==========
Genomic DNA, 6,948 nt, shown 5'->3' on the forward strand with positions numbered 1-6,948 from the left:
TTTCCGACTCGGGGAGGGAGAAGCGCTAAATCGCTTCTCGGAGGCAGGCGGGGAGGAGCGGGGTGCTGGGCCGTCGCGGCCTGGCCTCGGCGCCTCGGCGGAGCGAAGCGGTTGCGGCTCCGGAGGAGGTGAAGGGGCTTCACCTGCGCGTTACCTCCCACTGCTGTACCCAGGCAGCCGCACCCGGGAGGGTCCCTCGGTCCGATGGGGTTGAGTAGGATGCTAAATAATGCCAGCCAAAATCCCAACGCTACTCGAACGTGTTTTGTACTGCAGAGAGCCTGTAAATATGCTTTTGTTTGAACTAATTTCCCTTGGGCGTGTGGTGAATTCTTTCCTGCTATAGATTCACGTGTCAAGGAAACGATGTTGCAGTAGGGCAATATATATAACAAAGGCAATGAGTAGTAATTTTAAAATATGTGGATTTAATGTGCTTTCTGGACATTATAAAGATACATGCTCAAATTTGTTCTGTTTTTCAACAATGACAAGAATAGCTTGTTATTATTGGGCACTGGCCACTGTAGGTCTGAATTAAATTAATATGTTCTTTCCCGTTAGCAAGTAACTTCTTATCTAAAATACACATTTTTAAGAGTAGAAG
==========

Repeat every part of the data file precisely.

Genomic DNA, 6,948 nt, shown 5'->3' on the forward strand with positions numbered 1-6,948 from the left:
TTTCCGACTCGGGGAGGGAGAAGCGCTAAATCGCTTCTCGGAGGCAGGCGGGGAGGAGCGGGGTGCTGGGCCGTCGCGGCCTGGCCTCGGCGCCTCGGCGGAGCGAAGCGGTTGCGGCTCCGGAGGAGGTGAAGGGGCTTCACCTGCGCGTTACCTCCCACTGCTGTACCCAGGCAGCCGCACCCGGGAGGGTCCCTCGGTCCGATGGGGTTGAGTAGGATGCTAAATAATGCCAGCCAAAATCCCAACGCTACTCGAACGTGTTTTGTACTGCAGAGAGCCTGTAAATATGCTTTTGTTTGAACTAATTTCCCTTGGGCGTGTGGTGAATTCTTTCCTGCTATAGATTCACGTGTCAAGGAAACGATGTTGCAGTAGGGCAATATATATAACAAAGGCAATGAGTAGTAATTTTAAAATATGTGGATTTAATGTGCTTTCTGGACATTATAAAGATACATGCTCAAATTTGTTCTGTTTTTCAACAATGACAAGAATAGCTTGTTATTATTGGGCACTGGCCACTGTAGGTCTGAATTAAATTAATATGTTCTTTCCCGTTAGCAAGTAACTTCTTATCTAAAATACACATTTTTAAGAGTAGAAG